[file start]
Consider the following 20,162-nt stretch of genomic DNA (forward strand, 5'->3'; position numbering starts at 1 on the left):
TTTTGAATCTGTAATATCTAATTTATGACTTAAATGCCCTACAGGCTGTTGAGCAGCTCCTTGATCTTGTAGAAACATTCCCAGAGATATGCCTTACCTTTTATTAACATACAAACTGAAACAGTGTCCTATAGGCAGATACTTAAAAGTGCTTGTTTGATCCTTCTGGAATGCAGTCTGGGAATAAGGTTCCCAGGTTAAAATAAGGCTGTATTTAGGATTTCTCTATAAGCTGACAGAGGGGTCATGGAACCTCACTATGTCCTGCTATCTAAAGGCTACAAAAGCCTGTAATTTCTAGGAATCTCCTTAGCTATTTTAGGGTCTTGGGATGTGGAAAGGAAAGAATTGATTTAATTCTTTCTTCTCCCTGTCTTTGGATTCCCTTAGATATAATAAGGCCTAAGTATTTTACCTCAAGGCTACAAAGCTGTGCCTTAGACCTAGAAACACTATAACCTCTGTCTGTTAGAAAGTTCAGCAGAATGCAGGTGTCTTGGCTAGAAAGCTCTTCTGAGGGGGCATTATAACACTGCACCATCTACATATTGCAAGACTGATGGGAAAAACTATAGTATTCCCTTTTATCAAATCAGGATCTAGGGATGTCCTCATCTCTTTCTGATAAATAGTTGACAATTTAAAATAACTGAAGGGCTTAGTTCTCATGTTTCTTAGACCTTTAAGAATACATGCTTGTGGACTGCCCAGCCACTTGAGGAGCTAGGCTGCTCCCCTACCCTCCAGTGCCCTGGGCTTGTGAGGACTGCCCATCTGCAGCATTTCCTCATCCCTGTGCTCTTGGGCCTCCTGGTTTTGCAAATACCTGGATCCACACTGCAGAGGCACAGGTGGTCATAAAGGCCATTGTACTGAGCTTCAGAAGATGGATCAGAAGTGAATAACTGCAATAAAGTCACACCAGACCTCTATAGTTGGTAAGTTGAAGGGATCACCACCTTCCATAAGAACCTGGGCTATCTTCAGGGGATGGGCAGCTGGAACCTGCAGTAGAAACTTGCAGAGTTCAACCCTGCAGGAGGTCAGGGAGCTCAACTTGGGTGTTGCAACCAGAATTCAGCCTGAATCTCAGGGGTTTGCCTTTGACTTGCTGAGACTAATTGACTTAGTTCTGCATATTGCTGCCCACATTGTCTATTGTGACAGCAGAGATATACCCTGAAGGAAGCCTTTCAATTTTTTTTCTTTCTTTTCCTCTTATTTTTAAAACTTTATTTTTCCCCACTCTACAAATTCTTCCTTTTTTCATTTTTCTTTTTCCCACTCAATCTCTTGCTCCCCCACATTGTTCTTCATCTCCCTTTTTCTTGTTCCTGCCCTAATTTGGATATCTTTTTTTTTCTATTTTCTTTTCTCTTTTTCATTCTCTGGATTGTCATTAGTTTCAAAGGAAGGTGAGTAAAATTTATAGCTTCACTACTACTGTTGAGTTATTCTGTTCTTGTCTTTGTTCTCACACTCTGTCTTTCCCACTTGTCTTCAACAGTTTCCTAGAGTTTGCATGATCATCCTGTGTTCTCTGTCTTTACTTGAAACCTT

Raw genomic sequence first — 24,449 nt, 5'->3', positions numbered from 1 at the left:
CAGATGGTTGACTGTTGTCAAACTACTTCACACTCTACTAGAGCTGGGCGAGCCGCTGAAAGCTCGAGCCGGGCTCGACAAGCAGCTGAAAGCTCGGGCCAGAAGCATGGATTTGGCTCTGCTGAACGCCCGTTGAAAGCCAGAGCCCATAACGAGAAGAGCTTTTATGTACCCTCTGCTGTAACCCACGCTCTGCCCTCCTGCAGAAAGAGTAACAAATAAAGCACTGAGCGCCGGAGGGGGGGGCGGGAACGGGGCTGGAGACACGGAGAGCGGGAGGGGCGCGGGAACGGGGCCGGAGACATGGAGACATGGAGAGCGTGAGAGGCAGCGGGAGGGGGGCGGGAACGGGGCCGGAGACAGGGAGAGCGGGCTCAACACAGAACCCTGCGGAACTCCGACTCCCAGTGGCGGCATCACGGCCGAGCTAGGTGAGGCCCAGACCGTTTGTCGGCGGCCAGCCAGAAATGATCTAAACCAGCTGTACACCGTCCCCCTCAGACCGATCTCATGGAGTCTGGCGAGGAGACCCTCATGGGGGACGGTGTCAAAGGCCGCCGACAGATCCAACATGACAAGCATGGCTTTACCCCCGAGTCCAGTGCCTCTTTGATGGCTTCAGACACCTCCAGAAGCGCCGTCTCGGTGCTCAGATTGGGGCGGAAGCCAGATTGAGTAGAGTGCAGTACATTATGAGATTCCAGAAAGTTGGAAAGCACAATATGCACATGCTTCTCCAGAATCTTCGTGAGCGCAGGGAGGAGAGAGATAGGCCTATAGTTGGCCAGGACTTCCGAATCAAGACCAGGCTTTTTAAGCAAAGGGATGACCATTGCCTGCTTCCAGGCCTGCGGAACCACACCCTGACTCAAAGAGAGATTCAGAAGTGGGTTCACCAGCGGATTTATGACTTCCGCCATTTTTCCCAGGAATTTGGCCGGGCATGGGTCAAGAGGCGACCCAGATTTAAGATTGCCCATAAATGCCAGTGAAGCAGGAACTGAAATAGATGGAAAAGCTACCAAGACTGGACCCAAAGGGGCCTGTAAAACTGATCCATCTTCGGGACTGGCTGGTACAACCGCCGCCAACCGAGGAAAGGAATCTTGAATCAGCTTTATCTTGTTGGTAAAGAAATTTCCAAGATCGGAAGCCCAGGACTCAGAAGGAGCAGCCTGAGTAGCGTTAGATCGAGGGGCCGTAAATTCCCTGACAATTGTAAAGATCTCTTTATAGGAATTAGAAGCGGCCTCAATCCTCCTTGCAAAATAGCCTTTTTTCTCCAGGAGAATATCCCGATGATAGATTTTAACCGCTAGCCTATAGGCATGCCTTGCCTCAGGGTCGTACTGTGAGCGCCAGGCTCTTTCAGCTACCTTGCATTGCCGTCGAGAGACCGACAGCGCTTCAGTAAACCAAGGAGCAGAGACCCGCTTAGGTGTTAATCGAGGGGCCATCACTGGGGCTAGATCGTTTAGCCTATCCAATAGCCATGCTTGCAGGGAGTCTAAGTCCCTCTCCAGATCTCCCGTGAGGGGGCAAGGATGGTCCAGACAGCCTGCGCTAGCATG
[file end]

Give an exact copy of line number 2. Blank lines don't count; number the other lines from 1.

TTTTGAATCTGTAATATCTAATTTATGACTTAAATGCCCTACAGGCTGTTGAGCAGCTCCTTGATCTTGTAGAAACATTCCCAGAGATATGCCTTACCTTTTATTAACATACAAACTGAAACAGTGTCCTATAGGCAGATACTTAAAAGTGCTTGTTTGATCCTTCTGGAATGCAGTCTGGGAATAAGGTTCCCAGGTTAAAATAAGGCTGTATTTAGGATTTCTCTATAAGCTGACAGAGGGGTCATGGAACCTCACTATGTCCTGCTATCTAAAGGCTACAAAAGCCTGTAATTTCTAGGAATCTCCTTAGCTATTTTAGGGTCTTGGGATGTGGAAAGGAAAGAATTGATTTAATTCTTTCTTCTCCCTGTCTTTGGATTCCCTTAGATATAATAAGGCCTAAGTATTTTACCTCAAGGCTACAAAGCTGTGCCTTAGACCTAGAAACACTATAACCTCTGTCTGTTAGAAAGTTCAGCAGAATGCAGGTGTCTTGGCTAGAAAGCTCTTCTGAGGGGGCATTATAACACTGCACCATCTACATATTGCAAGACTGATGGGAAAAACTATAGTATTCCCTTTTATCAAATCAGGATCTAGGGATGTCCTCATCTCTTTCTGATAAATAGTTGACAATTTAAAATAACTGAAGGGCTTAGTTCTCATGTTTCTTAGACCTTTAAGAATACATGCTTGTGGACTGCCCAGCCACTTGAGGAGCTAGGCTGCTCCCCTACCCTCCAGTGCCCTGGGCTTGTGAGGACTGCCCATCTGCAGCATTTCCTCATCCCTGTGCTCTTGGGCCTCCTGGTTTTGCAAATACCTGGATCCACACTGCAGAGGCACAGGTGGTCATAAAGGCCATTGTACTGAGCTTCAGAAGATGGATCAGAAGTGAATAACTGCAATAAAGTCACACCAGACCTCTATAGTTGGTAAGTTGAAGGGATCACCACCTTCCATAAGAACCTGGGCTATCTTCAGGGGATGGGCAGCTGGAACCTGCAGTAGAAACTTGCAGAGTTCAACCCTGCAGGAGGTCAGGGAGCTCAACTTGGGTGTTGCAACCAGAATTCAGCCTGAATCTCAGGGGTTTGCCTTTGACTTGCTGAGACTAATTGACTTAGTTCTGCATATTGCTGCCCACATTGTCTATTGTGACAGCAGAGATATACCCTGAAGGAAGCCTTTCAATTTTTTTTCTTTCTTTTCCTCTTATTTTTAAAACTTTATTTTTCCCCACTCTACAAATTCTTCCTTTTTTCATTTTTCTTTTTCCCACTCAATCTCTTGCTCCCCCACATTGTTCTTCATCTCCCTTTTTCTTGTTCCTGCCCTAATTTGGATATCTTTTTTTTTCTATTTTCTTTTCTCTTTTTCATTCTCTGGATTGTCATTAGTTTCAAAGGAAGGTGAGTAAAATTTATAGCTTCACTACTACTGTTGAGTTATTCTGTTCTTGTCTTTGTTCTCACACTCTGTCTTTCCCACTTGTCTTCAACAGTTTCCTAGAGTTTGCATGATCATCCTGTGTTCTCTGTCTTTACTTGAAACCTT